My first day in the Chicago area took me all the way up to Rosendale, WI to visit a good friend that I’ve been working with for almost 6 years. Although I am now in a different role at work, I will still be able to work closely with this gentleman and it was a great pleasure to finally meet him in person and share a meal. That area of Wisconsin was beautiful country and I wish I had brought the camera along. I figured it was only going to be business, so the camera stayed back at the hotel resting while I went on the crazy road trip free of any rest on the red-eye flight from San Francisco to Chicago. There sure are plenty of cows in Rosendale…
Once I got back to Chicago, I was able to get a few hours of rest before meeting up with the girls from one of our suppliers for dinner at the local Cheesecake Factory. Not only did I get to meet my favorite to girls in all the sugar industry in person for the first time, but they also invited two coworkers that made the evening completely awesome!! I had a great time that night with all four of them, even though I’m sure that they figured that I was “too quiet.” Truth be told, I wasn’t going to be able to get a word in edgewise, but I enjoyed all the commentary flying back and forth as conversations jumped from one topic to another.
Being on West Coast time, I was still rearing to go after dinner, even though most of them had to get back home. One of them did stay back and offered to take me into the quaint town of La Grange, IL that has a trendy shopping area. It was well past dusk, so I thought it would be the perfect time to break out the Sigma 50mm and see what it could do with such poor lighting. Not only was I impressed with its capability under low light, but I was amazed at the fast autofocus.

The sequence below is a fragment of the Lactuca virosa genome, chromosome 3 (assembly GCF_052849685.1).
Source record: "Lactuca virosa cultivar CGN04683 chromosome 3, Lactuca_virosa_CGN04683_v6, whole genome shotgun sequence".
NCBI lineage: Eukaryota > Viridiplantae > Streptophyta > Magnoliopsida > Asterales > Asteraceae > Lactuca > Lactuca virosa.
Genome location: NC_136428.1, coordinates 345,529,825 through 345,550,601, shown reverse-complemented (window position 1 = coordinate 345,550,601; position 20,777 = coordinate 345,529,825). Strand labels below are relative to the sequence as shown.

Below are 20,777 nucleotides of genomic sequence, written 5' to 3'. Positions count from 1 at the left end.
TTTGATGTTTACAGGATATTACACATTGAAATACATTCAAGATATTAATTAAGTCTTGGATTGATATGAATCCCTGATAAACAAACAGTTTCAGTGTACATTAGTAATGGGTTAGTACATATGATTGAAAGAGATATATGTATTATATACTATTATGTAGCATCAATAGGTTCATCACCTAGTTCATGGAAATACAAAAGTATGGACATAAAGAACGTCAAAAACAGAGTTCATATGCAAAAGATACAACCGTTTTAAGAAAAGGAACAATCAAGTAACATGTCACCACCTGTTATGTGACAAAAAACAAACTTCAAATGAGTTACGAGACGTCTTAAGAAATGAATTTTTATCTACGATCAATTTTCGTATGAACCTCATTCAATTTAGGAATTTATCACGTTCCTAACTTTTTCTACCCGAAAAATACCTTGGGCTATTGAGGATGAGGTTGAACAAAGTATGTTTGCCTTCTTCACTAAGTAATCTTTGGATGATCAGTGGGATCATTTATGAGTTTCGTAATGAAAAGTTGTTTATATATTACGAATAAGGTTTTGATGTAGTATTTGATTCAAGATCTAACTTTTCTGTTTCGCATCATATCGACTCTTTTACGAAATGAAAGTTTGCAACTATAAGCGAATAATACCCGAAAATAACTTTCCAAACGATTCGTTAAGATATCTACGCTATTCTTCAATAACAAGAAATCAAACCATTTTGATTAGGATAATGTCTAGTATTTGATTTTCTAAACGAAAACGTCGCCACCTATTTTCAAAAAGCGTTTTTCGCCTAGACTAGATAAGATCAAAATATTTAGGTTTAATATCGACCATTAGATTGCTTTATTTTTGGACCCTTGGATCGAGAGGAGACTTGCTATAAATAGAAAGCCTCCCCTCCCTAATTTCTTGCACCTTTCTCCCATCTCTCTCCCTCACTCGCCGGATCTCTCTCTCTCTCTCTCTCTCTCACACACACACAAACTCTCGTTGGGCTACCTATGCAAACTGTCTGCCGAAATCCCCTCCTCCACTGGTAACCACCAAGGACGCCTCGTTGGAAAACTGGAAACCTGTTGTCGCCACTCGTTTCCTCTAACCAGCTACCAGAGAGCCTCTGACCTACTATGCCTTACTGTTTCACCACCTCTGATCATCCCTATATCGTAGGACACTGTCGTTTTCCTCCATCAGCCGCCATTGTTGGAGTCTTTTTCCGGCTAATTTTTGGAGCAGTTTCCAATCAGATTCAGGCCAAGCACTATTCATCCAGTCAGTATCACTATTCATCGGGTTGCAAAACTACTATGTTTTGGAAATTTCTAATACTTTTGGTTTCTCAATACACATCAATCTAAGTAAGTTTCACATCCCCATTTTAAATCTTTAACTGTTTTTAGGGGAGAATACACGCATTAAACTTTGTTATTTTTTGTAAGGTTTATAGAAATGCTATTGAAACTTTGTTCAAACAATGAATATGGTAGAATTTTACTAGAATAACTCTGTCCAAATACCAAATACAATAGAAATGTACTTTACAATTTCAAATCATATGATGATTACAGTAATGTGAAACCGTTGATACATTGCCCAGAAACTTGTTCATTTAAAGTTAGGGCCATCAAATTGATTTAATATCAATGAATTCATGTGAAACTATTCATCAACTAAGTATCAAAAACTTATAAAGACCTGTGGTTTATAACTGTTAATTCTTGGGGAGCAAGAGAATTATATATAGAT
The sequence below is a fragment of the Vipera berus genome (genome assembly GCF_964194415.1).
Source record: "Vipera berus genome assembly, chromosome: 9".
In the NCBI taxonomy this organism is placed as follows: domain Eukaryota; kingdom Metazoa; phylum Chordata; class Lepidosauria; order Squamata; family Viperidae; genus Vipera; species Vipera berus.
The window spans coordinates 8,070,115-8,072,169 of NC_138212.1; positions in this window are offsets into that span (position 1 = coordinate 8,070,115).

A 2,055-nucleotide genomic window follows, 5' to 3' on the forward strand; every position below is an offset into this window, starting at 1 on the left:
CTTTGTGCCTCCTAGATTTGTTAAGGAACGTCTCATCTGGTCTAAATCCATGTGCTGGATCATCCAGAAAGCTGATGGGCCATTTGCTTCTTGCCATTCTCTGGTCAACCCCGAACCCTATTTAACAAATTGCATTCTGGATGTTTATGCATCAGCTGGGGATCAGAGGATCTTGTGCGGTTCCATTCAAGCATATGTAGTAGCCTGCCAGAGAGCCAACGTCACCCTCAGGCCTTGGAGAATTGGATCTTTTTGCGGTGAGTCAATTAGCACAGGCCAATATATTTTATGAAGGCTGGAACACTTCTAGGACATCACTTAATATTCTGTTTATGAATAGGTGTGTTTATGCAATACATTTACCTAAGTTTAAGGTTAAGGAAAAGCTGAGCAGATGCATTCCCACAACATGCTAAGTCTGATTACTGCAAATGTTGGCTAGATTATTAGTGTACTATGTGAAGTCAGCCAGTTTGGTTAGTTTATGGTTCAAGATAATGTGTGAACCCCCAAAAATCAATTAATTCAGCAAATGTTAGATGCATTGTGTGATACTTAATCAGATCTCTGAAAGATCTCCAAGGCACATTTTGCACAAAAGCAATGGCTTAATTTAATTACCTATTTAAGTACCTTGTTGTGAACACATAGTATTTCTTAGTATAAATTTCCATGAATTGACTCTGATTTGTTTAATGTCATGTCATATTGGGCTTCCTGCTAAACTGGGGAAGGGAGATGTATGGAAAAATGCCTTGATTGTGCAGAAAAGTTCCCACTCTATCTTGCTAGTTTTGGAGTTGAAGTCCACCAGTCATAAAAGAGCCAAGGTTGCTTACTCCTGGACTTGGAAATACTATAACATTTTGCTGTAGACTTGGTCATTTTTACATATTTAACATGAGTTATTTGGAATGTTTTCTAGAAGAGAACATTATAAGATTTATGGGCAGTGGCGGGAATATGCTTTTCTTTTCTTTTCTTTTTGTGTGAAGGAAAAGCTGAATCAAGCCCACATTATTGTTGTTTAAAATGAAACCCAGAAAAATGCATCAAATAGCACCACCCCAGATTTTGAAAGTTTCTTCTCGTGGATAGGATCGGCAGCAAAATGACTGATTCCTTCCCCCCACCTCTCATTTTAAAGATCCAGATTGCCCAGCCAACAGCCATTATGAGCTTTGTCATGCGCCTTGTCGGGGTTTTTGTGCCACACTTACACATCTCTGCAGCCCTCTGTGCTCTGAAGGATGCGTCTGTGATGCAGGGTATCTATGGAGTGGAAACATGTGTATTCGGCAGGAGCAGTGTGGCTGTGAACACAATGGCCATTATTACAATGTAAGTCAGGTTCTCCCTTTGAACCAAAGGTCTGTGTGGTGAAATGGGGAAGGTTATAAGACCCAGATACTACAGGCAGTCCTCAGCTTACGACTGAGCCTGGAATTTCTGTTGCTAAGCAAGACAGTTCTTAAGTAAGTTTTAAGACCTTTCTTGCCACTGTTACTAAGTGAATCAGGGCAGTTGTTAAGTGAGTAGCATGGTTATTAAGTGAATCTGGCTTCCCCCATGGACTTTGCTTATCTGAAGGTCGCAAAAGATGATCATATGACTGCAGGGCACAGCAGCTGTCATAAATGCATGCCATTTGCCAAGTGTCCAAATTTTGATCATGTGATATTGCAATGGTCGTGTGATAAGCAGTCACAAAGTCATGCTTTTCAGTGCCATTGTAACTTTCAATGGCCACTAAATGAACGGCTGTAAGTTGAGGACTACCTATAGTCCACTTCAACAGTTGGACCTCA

My Tokina is not the fastest focusing lens, so I automatically had associated third-party lens manufacturers with all having slow focusing motors. Boy, was I wrong…
The Sigma 50mm f/1.4 is priced slightly higher than their competing Canon and Tamron models. The Sigma looks to retail slightly above the $500 mark, while the Canon 50mm f/1.4 is at about $400 and the Tamron equivalent is closer to the $300 range. Do you get much more for the added money on the Sigma? Compared to the Canon 50 f/1.4, I believe so. I didn’t experience the vignette effect on the Sigma while using it wide open. Not only that, I found that the lens shot wide open while still retaining very good sharpness through the image. Once you backed off to about f/1.8, the lens was so sharp that you’d probably cut yourself on an image of a razor!!
Most of the images that I am sharing tonight were all taken wide open. If I did stop down, I never went past f/2.8 due to the lack of lighting. One of the images featured below was of an alleyway that was almost pitch black that had paintings hung down the alley in a pattern. I was NOT expecting for that image to come out at all, especially since I was hand holding the camera. I opened the lens wide and shot hand-held to come up with a great image. Very impressive stuff!!
The strip had a nice assortment of boutique shops with restaurants that gave a quaint hometown feel. Although I found the area fairly light on foot traffic, I did take into consideration that it was a Monday night. I am sure that on weekends, that entire area is buzzing. They also had a series of handmade wooden clocks of wooden design that would be completely decorated in a different decor every half block or so. After passing a few, I decided to start photographing the few that I found interesting. Some of them had been vandalized, which was a real shame, but the majority of them remained untouched and still in working order.
So, I hope you enjoy a few images taken from La Grange, IL with the Sigma 50mm f/1.4 prime lens. Have a good night, all!!